Rather than asking outside experts or leaving the decisions up to Facebook, the social media platform is asking users which news sources are trustworthy, effectively crowdsourcing to get a general feel for how reliable a website is. After sharing the plans last week, BuzzFeed acquired a copy of the user survey on Tuesday, January 23, which Facebook has confirmed as the version they will be giving to users.
The survey first asks users if they recognize a website. Then users are asked to rank how they “trust each of these domains,” with the choices including “entirely, a lot, somewhat, barely, and not at all.” Facebook says users that responded with a no to the first question will be excluded from the data.
The idea, Zuckerberg said, is to determine who trusts a source — if that trust is a general consensus across the population or if only users that follow the page consider them trustworthy. That data, the Facebook founder says, will be used to determine which news stories make the cut in the updated news feed algorithms.
The previously announced news feed changes will shift the amount of news in the news feed from about five percent to four percent, but the trustworthiness survey won’t bring that number any further down. “This update will not change the amount of news you see on Facebook,” Zuckerberg wrote. “It will only shift the balance of news you see toward sources that are determined to be trusted by the community.”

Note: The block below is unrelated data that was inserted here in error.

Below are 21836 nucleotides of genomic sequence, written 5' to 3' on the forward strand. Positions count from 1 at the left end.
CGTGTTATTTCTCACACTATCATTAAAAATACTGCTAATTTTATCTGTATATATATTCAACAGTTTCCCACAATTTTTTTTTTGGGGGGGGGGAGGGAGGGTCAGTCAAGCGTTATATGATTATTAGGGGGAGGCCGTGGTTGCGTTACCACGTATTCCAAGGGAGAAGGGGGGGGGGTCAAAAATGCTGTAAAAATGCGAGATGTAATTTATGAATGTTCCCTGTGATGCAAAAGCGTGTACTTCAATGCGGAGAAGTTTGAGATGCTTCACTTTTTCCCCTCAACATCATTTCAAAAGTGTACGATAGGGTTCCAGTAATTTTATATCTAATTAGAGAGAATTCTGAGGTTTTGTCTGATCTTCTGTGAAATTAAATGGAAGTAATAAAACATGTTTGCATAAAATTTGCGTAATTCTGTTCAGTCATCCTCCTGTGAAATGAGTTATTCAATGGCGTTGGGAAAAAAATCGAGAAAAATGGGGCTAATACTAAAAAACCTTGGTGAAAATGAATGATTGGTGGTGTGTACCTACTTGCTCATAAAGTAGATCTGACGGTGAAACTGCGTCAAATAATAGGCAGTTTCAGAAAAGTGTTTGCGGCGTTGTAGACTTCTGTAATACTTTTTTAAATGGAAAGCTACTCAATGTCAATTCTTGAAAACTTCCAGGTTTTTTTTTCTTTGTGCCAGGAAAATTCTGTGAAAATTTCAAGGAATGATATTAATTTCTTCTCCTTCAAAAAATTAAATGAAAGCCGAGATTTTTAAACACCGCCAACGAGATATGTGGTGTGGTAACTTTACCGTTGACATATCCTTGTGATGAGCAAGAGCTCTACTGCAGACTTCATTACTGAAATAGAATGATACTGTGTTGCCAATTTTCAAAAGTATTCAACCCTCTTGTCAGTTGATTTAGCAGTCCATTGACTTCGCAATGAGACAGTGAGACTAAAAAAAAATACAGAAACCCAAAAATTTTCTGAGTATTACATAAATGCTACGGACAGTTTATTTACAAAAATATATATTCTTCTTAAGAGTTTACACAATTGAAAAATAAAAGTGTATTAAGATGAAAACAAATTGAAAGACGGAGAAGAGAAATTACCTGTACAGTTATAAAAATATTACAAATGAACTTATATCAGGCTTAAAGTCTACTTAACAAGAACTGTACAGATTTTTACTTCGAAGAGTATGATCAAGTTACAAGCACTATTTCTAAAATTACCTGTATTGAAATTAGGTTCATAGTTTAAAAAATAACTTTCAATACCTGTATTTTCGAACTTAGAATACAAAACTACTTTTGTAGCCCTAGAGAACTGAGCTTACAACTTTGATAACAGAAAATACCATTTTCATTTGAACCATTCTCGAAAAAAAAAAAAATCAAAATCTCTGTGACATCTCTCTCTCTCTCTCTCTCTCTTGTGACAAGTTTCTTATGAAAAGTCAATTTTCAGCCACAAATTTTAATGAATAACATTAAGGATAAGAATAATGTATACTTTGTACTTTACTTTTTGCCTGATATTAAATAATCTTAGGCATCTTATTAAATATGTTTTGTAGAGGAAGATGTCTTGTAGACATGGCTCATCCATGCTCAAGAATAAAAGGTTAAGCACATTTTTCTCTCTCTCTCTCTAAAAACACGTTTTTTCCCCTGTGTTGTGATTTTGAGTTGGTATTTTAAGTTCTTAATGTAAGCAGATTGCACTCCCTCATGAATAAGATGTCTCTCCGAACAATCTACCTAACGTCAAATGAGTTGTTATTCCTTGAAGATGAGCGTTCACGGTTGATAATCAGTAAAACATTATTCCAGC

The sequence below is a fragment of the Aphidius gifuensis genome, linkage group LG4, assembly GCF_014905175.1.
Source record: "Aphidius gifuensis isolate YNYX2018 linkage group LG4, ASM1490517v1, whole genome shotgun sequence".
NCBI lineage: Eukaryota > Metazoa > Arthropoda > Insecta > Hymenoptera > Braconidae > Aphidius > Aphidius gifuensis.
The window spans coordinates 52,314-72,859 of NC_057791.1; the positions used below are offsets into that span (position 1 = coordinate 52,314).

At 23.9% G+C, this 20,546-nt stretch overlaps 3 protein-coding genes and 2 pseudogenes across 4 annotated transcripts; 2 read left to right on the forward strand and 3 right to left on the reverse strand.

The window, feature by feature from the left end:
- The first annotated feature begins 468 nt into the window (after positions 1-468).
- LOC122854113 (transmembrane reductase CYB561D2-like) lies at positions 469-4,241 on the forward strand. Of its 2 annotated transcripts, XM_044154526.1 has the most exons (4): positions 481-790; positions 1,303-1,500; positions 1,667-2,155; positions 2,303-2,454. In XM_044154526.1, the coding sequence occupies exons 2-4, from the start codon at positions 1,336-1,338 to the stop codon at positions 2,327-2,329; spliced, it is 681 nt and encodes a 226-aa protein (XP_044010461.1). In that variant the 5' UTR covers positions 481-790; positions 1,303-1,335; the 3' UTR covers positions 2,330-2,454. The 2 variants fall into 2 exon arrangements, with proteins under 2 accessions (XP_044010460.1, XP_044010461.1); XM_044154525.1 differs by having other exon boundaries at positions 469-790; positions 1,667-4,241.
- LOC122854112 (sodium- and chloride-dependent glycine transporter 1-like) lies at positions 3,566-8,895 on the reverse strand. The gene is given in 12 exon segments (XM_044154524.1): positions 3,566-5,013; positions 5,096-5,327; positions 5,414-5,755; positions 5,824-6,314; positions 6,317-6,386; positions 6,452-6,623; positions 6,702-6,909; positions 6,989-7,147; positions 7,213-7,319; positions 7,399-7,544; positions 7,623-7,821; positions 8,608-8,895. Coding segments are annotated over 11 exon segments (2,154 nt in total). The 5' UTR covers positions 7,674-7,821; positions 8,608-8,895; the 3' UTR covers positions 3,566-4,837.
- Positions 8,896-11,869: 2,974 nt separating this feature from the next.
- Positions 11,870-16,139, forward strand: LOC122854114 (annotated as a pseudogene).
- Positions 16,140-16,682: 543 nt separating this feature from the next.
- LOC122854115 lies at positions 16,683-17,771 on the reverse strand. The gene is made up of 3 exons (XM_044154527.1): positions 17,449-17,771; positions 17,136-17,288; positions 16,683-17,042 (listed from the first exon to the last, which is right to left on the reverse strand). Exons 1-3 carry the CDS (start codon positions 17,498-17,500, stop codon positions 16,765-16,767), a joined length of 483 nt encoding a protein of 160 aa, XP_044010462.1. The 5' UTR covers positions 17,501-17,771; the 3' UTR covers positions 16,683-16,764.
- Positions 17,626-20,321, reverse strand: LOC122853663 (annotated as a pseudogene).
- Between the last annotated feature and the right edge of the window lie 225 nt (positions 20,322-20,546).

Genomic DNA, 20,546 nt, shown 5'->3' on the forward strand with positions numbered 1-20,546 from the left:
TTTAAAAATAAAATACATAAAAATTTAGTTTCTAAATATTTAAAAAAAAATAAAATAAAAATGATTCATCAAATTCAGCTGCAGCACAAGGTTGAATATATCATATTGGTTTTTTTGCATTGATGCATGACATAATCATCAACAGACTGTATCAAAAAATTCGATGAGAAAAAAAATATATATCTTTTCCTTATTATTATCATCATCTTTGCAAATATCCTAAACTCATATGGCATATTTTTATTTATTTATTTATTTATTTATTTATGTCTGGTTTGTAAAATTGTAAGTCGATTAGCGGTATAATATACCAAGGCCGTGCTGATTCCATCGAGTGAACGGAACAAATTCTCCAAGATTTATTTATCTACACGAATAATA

Fake news is just one of the issues Zuckerberg is pledging to work on in 2018 — and Facebook’s latest acquisition could help the platform work on another problem area. Facebook confirmed the acquisition of Confirm.io on January 23.
Facebook hasn’t shared exact details on how the startup company will be integrated into the Facebook family outside of the fact that the acquisition “will support our ongoing efforts to keep our community safe.” One possible integration could be to unlock an account using a driver’s license or another form of ID, while another possibility is verifying user identity in the wake of the Russian trolls posting propaganda during the U.S election or developing something similar to Twitter’s verified badge. The company’s biometrics could open up other possibilities, perhaps similar to Facebook’s selfie CAPTCHA.
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